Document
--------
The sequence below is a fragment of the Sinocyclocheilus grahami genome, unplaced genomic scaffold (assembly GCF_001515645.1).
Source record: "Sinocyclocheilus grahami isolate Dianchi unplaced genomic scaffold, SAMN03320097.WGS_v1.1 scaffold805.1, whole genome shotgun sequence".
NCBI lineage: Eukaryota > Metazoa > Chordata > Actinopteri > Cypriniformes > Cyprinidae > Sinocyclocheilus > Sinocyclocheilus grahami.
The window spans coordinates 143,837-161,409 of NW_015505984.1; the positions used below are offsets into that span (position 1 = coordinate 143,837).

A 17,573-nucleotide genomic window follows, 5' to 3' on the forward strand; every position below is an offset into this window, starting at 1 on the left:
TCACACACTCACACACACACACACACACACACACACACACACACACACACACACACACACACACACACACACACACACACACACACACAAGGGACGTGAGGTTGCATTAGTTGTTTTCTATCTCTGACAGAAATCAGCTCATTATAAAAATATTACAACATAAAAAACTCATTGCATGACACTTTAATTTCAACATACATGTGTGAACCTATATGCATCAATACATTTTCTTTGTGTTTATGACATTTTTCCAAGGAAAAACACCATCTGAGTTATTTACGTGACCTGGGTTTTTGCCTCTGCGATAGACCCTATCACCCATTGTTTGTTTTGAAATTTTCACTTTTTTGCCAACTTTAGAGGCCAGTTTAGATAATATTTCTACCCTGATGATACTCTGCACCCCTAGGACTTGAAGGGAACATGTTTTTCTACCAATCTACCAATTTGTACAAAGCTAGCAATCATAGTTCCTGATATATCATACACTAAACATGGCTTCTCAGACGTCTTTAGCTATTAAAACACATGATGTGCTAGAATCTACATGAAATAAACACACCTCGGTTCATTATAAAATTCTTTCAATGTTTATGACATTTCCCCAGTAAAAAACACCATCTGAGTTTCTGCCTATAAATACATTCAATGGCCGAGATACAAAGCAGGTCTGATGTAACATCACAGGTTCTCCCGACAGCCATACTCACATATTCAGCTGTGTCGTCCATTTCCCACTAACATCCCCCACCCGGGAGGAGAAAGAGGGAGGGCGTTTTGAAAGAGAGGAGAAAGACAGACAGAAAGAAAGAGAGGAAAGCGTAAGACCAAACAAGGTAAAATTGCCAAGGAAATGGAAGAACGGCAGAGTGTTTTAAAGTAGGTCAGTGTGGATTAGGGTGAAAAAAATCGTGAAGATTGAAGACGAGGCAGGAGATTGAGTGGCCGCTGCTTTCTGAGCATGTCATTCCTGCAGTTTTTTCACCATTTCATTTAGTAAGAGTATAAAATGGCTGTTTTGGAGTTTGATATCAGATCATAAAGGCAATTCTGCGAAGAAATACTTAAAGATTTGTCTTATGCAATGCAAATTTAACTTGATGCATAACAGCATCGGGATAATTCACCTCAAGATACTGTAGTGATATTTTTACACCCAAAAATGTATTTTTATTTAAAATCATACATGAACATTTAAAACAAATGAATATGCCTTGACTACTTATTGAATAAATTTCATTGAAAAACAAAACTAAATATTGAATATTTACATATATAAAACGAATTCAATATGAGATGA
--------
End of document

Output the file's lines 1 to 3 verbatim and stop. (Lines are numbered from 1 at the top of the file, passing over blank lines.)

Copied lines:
The sequence below is a fragment of the Sinocyclocheilus grahami genome, unplaced genomic scaffold (assembly GCF_001515645.1).
Source record: "Sinocyclocheilus grahami isolate Dianchi unplaced genomic scaffold, SAMN03320097.WGS_v1.1 scaffold805.1, whole genome shotgun sequence".
NCBI lineage: Eukaryota > Metazoa > Chordata > Actinopteri > Cypriniformes > Cyprinidae > Sinocyclocheilus > Sinocyclocheilus grahami.